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4 out of 54 out of 54 out of 54 out of 54 out of 5 4.00 (1,566 ratings) (rate this audio book) Author: Apsley Cherry-Garrard Narrator: Simon Vance Publisher: Craig Black Format: Unabridged Audiobook Delivery: Instant Download Audio Length: Release Date:
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This gripping story of courage and achievement is an account of Robert Falcon Scott’s last fateful expedition to the Antarctic, as told by surviving expedition member Apsley Cherry-Garrard. Cherry-Garrard tells of the journey from England to South Africa and southward to the ice floes, where began the unforgettable polar journey across a forbidding and inhospitable region. On November 12, 1912, in arctic temperatures, Cherry-Garrard, in a search party, found the bodies of Scott and his companions, along with their poignant last notebook entries, some of them recorded in this work.

Among Cherry-Garrard’s friends and admirers were John Galsworthy, H.G. Wells, Arnold Bennett, and Bernard Shaw. His background in the arts and humanities makes The Worst Journey in the World stand out as a literary accomplishment as well as a classic in the annals of exploration.

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Quotes & Awards

  • “A masterpiece…It is about courage, misery, starvation, heroism, exploration, discovery, and friendship. It vividly illustrates the demands of science and the rigours of travel. It is a record of the coldest darkest days that can be found on our planet. It is written beautifully…with a subtle artistry.”

    Paul Theroux, New York Times bestselling author

  • “A great book of Antarctic exploration.”

    New York Times

  • The Worst Journey in the World is to travel writing what War and Peace is to the novel…a masterpiece.”

    New York Review of Books

  • “This account of Scott’s last expedition to the South Pole is a true epic of adventure.”

    Times (London)

  • “Harrowing…a gripping account of an expedition gone disastrously wrong…Cherry-Garrard’s account is filled with details of scientific discovery and anecdotes of human resilience in a harsh environment.”

    Amazon.com, editorial review

  • “[Simon Vance] picks up on Cherry-Garrard’s dry sense of humor, stiff-upper-lip approach to adversity, and appreciation for nature.”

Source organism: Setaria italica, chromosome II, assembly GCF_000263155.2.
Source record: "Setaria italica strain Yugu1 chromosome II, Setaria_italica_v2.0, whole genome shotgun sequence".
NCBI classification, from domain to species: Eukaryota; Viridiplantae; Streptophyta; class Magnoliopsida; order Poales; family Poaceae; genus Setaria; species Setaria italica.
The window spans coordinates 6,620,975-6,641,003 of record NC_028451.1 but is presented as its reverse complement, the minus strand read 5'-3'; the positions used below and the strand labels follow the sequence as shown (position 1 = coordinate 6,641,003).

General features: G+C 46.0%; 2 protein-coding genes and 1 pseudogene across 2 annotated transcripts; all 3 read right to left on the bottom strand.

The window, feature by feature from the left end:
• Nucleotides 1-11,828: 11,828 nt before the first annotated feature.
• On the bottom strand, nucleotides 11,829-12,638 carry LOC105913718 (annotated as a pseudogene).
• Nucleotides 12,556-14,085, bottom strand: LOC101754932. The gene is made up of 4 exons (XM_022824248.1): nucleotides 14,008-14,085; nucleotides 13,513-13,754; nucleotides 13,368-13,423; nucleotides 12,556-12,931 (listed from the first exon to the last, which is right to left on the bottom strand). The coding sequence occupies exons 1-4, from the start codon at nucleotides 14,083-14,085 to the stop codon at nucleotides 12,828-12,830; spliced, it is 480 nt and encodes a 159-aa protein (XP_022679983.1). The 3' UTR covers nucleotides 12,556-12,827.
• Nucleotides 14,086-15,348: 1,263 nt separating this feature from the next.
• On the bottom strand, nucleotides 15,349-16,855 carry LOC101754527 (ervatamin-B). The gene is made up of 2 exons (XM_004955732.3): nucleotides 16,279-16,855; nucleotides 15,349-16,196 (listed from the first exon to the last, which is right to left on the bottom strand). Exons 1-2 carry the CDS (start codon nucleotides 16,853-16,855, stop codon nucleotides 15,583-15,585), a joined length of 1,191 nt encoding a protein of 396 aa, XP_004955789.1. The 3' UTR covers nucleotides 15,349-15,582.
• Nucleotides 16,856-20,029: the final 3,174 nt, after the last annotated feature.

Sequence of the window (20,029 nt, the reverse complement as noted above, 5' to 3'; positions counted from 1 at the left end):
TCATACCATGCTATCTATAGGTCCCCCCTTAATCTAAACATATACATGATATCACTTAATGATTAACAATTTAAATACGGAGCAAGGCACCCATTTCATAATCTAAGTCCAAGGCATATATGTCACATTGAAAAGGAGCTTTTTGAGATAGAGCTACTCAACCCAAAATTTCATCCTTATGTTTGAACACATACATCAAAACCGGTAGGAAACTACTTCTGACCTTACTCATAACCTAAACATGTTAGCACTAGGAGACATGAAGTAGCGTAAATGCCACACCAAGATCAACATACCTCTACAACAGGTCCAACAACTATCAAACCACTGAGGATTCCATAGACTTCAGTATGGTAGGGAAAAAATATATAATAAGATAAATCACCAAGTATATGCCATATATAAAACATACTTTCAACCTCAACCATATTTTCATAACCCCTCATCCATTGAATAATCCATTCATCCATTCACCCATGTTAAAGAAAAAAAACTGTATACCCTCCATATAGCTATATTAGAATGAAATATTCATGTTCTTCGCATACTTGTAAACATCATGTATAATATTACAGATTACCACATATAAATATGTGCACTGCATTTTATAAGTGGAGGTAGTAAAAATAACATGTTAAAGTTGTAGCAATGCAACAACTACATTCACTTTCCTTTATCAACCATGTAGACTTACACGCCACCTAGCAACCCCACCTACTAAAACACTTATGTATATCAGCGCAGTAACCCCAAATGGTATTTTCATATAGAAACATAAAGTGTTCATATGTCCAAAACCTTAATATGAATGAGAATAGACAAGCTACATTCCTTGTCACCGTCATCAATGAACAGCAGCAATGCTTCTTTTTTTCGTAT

Listener Opinions

  • 4 out of 54 out of 54 out of 54 out of 54 out of 5 by Adam | 2/6/2014

    " As epic a read as the adventure itself. I had thought it would be an adventure novel. Instead, I found myself in an extraordinarily throrough historical recounting using varied interwoven primary sources thrown together by one of the survivors of Scott's Last Expedition to the South Pole. Having myself been in crazy winter conditions mountaineering in Alaska, it was neat to be able to really picture what they were going through. Then I remembered the fabrics and materials available in 1911, and I realize I have no idea what they went through. The recountings involve huge amounts of specific vocabulary around sailing, mountaineering, and locations, so having the internet close by helps too. "

  • 4 out of 54 out of 54 out of 54 out of 54 out of 5 by Matt | 2/5/2014

    " Fascinating story of a journey in Antarctica 100 years ago. Not a short book, but some really captivating experiences and the author (who was part of the expedition) makes excellent use of his own and other members' diaries to paint the picture. Couldn't believe myself thinking that -10 sounded like a warm temperature. Has changed my perspective on what "cold" really means! "

  • 5 out of 55 out of 55 out of 55 out of 55 out of 5 by Sam Tonge | 1/26/2014

    " its a marvelous read! "

  • 5 out of 55 out of 55 out of 55 out of 55 out of 5 by Victoria | 1/24/2014

    " I read this over and over as a teenager. Fascinated and horrified at the same time. The author brings the trek and players to life without inserting too much personal ego. A wonderful account of a most challenging experience. "

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About the Author

Apsley Cherry-Garrard (1886–1959) was born in England and educated at Oxford. At twenty-four he was one of the youngest members of Scott's British Antarctic Expedition. He served in the First World War until being invalidated out of the navy in 1915 and during his convalescence started to write The Worst Journey in the World. He also wrote introductory chapters to Wilson of the Antarctic (1933) and Life of Bowers (1938).